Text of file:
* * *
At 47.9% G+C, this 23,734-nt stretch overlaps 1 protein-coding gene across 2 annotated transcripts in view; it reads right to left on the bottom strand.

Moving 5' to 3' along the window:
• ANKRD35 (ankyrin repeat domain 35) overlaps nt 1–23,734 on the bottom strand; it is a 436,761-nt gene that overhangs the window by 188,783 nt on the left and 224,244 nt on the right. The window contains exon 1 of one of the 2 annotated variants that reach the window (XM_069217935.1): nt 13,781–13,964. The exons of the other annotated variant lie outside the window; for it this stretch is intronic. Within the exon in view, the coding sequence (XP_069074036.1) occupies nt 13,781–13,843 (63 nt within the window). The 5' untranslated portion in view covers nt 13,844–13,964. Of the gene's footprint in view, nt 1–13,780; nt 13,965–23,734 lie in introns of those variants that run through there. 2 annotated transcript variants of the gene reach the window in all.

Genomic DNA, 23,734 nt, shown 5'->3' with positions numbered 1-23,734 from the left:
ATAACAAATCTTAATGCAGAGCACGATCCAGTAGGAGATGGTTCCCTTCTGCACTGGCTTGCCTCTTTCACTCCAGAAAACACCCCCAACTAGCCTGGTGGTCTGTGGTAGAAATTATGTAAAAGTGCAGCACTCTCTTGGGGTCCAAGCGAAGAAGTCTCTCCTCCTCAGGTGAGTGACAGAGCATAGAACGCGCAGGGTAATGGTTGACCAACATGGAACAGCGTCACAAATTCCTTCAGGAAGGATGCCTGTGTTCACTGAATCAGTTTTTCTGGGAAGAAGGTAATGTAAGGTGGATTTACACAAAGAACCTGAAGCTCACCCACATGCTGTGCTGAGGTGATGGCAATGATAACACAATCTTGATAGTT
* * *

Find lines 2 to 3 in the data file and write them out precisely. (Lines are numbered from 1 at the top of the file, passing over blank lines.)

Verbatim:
Moving 5' to 3' along the window:
• ANKRD35 (ankyrin repeat domain 35) overlaps nt 1–23,734 on the bottom strand; it is a 436,761-nt gene that overhangs the window by 188,783 nt on the left and 224,244 nt on the right. The window contains exon 1 of one of the 2 annotated variants that reach the window (XM_069217935.1): nt 13,781–13,964. The exons of the other annotated variant lie outside the window; for it this stretch is intronic. Within the exon in view, the coding sequence (XP_069074036.1) occupies nt 13,781–13,843 (63 nt within the window). The 5' untranslated portion in view covers nt 13,844–13,964. Of the gene's footprint in view, nt 1–13,780; nt 13,965–23,734 lie in introns of those variants that run through there. 2 annotated transcript variants of the gene reach the window in all.